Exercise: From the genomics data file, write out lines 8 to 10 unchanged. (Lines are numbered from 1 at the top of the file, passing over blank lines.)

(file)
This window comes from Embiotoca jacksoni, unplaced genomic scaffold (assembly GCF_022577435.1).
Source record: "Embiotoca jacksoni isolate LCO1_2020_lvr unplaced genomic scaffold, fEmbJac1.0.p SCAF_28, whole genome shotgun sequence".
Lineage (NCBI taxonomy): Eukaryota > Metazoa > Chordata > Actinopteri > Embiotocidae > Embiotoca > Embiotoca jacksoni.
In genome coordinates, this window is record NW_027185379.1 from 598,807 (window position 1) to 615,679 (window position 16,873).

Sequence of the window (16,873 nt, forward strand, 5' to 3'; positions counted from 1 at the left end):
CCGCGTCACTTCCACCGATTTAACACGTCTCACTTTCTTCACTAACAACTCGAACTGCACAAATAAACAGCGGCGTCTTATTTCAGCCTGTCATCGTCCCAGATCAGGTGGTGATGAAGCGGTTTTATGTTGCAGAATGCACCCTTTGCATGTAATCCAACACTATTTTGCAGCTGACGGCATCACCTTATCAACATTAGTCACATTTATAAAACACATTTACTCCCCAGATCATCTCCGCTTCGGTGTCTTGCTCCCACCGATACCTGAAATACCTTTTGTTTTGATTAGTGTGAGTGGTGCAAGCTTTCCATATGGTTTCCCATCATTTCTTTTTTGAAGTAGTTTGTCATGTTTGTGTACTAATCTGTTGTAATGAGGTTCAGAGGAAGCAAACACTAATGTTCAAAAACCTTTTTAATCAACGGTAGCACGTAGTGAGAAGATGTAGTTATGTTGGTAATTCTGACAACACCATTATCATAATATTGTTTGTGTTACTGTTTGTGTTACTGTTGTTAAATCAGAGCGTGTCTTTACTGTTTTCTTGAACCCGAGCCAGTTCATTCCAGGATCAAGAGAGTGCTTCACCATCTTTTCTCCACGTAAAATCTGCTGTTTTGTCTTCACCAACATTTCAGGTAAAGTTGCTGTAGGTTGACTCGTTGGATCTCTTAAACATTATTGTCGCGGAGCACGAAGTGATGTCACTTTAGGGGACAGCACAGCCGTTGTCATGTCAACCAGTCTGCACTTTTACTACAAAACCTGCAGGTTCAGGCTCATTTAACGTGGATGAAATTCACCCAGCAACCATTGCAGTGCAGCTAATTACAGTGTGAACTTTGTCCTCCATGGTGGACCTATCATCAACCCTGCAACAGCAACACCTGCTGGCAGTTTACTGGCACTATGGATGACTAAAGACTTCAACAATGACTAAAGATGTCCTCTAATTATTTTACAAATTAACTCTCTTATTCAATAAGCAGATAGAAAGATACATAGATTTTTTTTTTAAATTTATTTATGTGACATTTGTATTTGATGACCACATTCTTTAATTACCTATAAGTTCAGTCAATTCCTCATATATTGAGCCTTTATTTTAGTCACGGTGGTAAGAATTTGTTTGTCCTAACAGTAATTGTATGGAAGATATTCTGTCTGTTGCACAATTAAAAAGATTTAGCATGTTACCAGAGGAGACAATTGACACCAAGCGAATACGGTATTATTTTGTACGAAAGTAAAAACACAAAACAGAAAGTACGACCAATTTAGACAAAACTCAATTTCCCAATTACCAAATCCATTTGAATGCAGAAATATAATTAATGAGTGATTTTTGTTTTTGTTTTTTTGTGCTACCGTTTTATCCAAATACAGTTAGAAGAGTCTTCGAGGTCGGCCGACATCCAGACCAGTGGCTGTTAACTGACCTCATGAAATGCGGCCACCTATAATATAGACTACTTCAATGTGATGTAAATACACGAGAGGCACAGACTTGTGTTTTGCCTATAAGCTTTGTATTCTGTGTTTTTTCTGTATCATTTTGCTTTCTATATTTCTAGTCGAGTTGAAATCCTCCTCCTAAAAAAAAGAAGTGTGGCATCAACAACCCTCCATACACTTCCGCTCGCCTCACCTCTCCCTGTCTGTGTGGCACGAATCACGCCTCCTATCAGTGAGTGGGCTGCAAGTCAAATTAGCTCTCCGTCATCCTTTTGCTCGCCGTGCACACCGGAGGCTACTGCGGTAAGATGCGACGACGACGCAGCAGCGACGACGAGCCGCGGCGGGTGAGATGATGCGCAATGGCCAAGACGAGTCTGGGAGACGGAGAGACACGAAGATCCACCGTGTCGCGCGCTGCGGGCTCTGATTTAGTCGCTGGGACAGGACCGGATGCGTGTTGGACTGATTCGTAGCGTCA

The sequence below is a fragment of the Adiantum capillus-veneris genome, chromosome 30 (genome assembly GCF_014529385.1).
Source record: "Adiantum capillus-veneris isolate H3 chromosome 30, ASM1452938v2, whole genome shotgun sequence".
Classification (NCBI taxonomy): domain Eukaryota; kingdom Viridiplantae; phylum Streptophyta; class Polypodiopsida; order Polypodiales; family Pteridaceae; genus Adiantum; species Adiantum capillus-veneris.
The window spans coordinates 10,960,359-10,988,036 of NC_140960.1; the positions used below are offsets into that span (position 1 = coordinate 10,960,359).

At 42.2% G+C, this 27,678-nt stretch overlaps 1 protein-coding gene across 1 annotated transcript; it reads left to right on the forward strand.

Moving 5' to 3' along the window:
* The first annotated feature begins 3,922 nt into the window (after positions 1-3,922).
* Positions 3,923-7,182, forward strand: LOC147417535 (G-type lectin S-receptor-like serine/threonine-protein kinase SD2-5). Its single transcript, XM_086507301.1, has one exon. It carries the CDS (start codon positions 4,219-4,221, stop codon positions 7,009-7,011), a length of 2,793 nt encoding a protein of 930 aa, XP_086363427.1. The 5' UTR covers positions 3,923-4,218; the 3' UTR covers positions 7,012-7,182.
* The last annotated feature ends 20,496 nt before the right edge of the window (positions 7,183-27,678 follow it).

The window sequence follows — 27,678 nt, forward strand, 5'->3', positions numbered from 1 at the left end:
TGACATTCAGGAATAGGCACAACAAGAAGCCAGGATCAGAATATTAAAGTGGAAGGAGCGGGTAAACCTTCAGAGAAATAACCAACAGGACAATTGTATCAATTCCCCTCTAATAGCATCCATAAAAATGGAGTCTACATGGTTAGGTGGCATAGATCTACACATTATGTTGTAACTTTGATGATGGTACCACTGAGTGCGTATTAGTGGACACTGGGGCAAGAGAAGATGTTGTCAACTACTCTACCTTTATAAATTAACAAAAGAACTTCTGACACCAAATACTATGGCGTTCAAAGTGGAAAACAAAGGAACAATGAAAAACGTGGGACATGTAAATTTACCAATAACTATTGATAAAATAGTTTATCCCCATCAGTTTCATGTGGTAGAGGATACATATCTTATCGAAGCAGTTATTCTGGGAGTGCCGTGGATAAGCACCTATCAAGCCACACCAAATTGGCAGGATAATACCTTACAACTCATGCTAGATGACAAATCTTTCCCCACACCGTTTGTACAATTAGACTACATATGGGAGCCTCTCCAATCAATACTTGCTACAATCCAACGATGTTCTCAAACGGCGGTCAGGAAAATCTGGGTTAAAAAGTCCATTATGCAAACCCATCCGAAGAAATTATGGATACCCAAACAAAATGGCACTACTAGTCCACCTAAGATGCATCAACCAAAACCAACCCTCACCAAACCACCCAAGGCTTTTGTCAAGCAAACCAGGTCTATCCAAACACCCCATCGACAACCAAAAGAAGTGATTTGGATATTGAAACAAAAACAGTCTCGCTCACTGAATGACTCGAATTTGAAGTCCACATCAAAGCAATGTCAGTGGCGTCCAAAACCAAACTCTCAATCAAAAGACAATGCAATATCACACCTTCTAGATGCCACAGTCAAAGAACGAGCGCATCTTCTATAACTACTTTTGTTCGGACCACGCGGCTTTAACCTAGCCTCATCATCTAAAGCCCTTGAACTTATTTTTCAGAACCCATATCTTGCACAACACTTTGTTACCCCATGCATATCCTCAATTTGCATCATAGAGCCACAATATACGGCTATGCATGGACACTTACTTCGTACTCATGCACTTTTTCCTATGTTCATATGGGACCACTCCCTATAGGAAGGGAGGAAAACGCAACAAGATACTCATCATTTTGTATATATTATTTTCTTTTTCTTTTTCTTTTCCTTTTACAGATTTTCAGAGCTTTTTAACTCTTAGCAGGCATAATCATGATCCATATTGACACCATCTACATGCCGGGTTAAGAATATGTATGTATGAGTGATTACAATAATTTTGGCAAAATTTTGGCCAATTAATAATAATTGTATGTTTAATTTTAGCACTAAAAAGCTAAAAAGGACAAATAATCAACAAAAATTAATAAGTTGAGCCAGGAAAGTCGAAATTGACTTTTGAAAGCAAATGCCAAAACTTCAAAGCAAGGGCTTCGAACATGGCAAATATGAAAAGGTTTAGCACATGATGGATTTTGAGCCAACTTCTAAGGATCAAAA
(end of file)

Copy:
Source record: "Adiantum capillus-veneris isolate H3 chromosome 30, ASM1452938v2, whole genome shotgun sequence".
Classification (NCBI taxonomy): domain Eukaryota; kingdom Viridiplantae; phylum Streptophyta; class Polypodiopsida; order Polypodiales; family Pteridaceae; genus Adiantum; species Adiantum capillus-veneris.
The window spans coordinates 10,960,359-10,988,036 of NC_140960.1; the positions used below are offsets into that span (position 1 = coordinate 10,960,359).